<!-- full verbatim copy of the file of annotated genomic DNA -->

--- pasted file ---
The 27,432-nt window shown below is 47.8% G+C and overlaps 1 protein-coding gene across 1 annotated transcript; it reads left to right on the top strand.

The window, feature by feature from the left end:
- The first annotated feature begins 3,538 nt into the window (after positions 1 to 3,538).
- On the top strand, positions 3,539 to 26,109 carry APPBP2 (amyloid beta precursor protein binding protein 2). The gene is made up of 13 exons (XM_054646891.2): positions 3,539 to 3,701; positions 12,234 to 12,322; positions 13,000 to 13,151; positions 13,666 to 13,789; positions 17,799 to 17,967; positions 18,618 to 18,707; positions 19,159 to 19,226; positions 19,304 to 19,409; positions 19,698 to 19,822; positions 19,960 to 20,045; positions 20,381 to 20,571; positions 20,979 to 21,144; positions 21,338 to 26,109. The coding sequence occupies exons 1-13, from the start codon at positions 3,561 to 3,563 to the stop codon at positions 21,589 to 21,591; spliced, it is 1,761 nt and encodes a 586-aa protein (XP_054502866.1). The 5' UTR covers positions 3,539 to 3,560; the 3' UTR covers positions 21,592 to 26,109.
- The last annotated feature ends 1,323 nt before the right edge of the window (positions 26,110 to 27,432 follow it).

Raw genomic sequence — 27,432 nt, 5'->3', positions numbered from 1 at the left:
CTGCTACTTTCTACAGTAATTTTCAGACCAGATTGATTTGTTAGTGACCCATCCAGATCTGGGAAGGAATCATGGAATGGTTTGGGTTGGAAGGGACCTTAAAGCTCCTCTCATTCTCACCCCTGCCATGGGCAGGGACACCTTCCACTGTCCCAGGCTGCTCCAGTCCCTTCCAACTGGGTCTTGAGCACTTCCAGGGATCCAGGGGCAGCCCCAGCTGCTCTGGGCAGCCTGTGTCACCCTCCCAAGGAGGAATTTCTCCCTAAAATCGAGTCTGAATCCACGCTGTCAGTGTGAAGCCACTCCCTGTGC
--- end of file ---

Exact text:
The 27,432-nt window shown below is 47.8% G+C and overlaps 1 protein-coding gene across 1 annotated transcript; it reads left to right on the top strand.

The window, feature by feature from the left end:
- The first annotated feature begins 3,538 nt into the window (after positions 1 to 3,538).
- On the top strand, positions 3,539 to 26,109 carry APPBP2 (amyloid beta precursor protein binding protein 2). The gene is made up of 13 exons (XM_054646891.2): positions 3,539 to 3,701; positions 12,234 to 12,322; positions 13,000 to 13,151; positions 13,666 to 13,789; positions 17,799 to 17,967; positions 18,618 to 18,707; positions 19,159 to 19,226; positions 19,304 to 19,409; positions 19,698 to 19,822; positions 19,960 to 20,045; positions 20,381 to 20,571; positions 20,979 to 21,144; positions 21,338 to 26,109. The coding sequence occupies exons 1-13, from the start codon at positions 3,561 to 3,563 to the stop codon at positions 21,589 to 21,591; spliced, it is 1,761 nt and encodes a 586-aa protein (XP_054502866.1). The 5' UTR covers positions 3,539 to 3,560; the 3' UTR covers positions 21,592 to 26,109.
- The last annotated feature ends 1,323 nt before the right edge of the window (positions 26,110 to 27,432 follow it).

Raw genomic sequence — 27,432 nt, 5'->3', positions numbered from 1 at the left:
CTGCTACTTTCTACAGTAATTTTCAGACCAGATTGATTTGTTAGTGACCCATCCAGATCTGGGAAGGAATCATGGAATGGTTTGGGTTGGAAGGGACCTTAAAGCTCCTCTCATTCTCACCCCTGCCATGGGCAGGGACACCTTCCACTGTCCCAGGCTGCTCCAGTCCCTTCCAACTGGGTCTTGAGCACTTCCAGGGATCCAGGGGCAGCCCCAGCTGCTCTGGGCAGCCTGTGTCACCCTCCCAAGGAGGAATTTCTCCCTAAAATCGAGTCTGAATCCACGCTGTCAGTGTGAAGCCACTCCCTGTGC